Workers remove the urn continaing the ashes of Larry Dean, believed to be one of Charles Cullen's murder victims, from his grave in Phillipsburg in 2004. Investigators wanted to test the body for traces of digoxin, Cullen's poison of choice. (Star-Ledger file photo)
Hewas sentenced to11 consecutive life sentencesin New Jersey in 2006, and refused to explain his actions to the judge."There is evil in this world and sometimes there is no explanation for this evil," Essex County Chief Assistant Prosecutor Norman Menz has said. He is eligible for parole in 2403.
Melanie McGuire in her mug shot for the murder of her husband William in 2004. (New Jersey State Police)
Have suitcase, will murder, 2004
On April 28, 2004, Melanie McGuire, a nurse andmarried mother of two whohad been having an affair with a co-worker, drugged her husband, shot him twice in their Woodbridge townhouse, and dismembered him. She placedthe parts in trash bags and packed them in suitcases that she then dumped in the Chesapeake, and then filed for a restraining order, claiming her husband had hit her, packed his bags and stormed off.
Forensic pathologist Dr. Wendy Gunther indicates one of the places William McGuire was dismembered during Melanie McGuire's murder trial in in 2007. (Star-Ledger file photo)
After the suitcases turned up in the Chesapeake, investigators foundE-ZPass records of McGuire's car at a Delaware toll (which she tried to remove from her account history) and matched the luggage with a set she had in her basement. Her computer search history also turned up "how to commit murder." She was found guilty of first-degree murderand sentenced to life in prison in 2007.
From left, Bruno Richard Hauptmann, executed for the murder of the Lindbergh baby; Howard Unruh, one of America's earliest spree killers; RobertZarinsky, the first person ever convicted in New Jersey of murder without a body; Joanne Chesmard, aka Assata Shakur, convicted in the killing of a New Jersey state trooper and who then escaped from prison and resurfaced in Cuba; and John List, who masterminded the murder of his entire family and disappeared, only to be captured years later after "America's Most Wanted" publicized the case.
What other infamous New Jersey murders are you haunted by? Tell us in the comments.
- Here is a look at the Atlantic City prostitute killingson the 10th anniversary last year.
- Here is the latest about a 50-year-old cold casethat was recently linked to serial killer Robert Zarinsky.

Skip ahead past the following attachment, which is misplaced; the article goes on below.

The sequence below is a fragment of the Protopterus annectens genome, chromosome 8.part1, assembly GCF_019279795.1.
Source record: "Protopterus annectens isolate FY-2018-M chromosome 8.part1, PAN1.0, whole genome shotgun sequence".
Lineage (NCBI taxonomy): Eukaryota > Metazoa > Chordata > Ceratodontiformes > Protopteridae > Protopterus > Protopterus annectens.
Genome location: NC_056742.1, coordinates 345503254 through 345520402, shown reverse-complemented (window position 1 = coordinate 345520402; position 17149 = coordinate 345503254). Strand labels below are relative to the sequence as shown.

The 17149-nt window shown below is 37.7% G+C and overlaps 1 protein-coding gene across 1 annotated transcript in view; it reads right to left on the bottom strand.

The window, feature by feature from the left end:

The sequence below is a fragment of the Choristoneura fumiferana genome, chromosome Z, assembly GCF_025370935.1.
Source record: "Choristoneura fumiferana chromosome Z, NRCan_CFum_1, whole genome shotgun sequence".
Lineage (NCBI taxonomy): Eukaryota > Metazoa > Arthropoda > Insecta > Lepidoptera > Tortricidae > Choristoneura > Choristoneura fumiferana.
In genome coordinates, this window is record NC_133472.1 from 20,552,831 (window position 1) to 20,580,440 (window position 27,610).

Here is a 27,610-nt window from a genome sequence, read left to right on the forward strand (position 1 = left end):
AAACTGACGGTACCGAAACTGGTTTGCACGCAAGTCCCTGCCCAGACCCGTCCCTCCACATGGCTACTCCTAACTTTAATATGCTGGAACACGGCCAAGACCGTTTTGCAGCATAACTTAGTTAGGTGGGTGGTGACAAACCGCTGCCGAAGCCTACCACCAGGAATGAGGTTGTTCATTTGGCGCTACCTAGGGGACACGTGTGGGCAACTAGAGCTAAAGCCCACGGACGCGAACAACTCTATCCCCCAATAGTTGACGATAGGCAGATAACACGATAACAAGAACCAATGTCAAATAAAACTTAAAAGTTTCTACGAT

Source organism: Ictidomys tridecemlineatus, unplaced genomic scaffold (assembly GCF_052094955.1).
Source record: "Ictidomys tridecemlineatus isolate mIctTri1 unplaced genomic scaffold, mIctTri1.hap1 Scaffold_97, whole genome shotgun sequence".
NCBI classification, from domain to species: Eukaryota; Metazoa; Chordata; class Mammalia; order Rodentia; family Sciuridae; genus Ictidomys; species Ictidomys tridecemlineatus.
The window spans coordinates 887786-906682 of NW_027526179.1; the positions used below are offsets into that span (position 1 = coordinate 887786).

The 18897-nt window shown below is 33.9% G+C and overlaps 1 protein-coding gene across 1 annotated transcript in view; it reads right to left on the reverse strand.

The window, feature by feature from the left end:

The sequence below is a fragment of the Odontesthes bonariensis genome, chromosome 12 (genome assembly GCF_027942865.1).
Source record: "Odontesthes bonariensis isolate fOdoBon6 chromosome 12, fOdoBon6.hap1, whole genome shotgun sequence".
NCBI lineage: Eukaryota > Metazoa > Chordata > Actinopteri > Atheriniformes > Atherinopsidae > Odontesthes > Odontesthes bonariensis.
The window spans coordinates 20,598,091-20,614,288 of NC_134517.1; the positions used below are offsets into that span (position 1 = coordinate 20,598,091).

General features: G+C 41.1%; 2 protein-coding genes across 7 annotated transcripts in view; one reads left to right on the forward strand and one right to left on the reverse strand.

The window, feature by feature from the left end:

- Here is a story about whether the thaw in Cuban-American relations willresult in a return of escaped cop killer Joanne Chesimardto New Jersey.
- Jack the Ripper. ...
- Jeffrey Dahmer. ...
- Harold Shipman. ...
- John Wayne Gacy. ...
- H.H. Holmes. ...
- Pedro Lopez. ...
- Ted Bundy.
Serial killers with the highest known victim count.
|Country||Colombia Ecuador Venezuela|
- The case of the Black Dahlia. ...
- The Hall-Mills murder. ...
- The Zodiac killer. ...
- Whatever happened to D.B. ...
- The Tylenol tamperings. ...
- Anthrax scare.
But both Hitler and Stalin were outdone by Mao Zedong. From 1958 to 1962, his Great Leap Forward policy led to the deaths of up to 45 million people—easily making it the biggest episode of mass murder ever recorded.
|Rank||US State||Adjusted Number of Serial Killings Per 1 Million|
1. Jack the Ripper. It's hard to say why London's Jack the Ripper is arguably the world's most famous serial killer. It could be because he committed his crimes so long ago — in 1888 — they're so far removed from current times that no one connected to the case is still alive.
In The Anatomy of Violence, criminologist Dr. Adrian Raine says that, “Genetics and environment work together to encourage violent behaviour.” Therefore, it seems like there are various factors namely, genetics, environment, trauma and personality traits that contribute to the making of a serial killer.
Marvin Alvin Clark (ca. 1852—disappeared October 30, 1926) was an American man who disappeared under mysterious circumstances while en route to visit his daughter in Portland, Oregon during the Halloween weekend, 1926. Clark's case has the distinction of being the oldest active missing person case in the United States.
- The Zodiac killer.
- The Taman Shud case.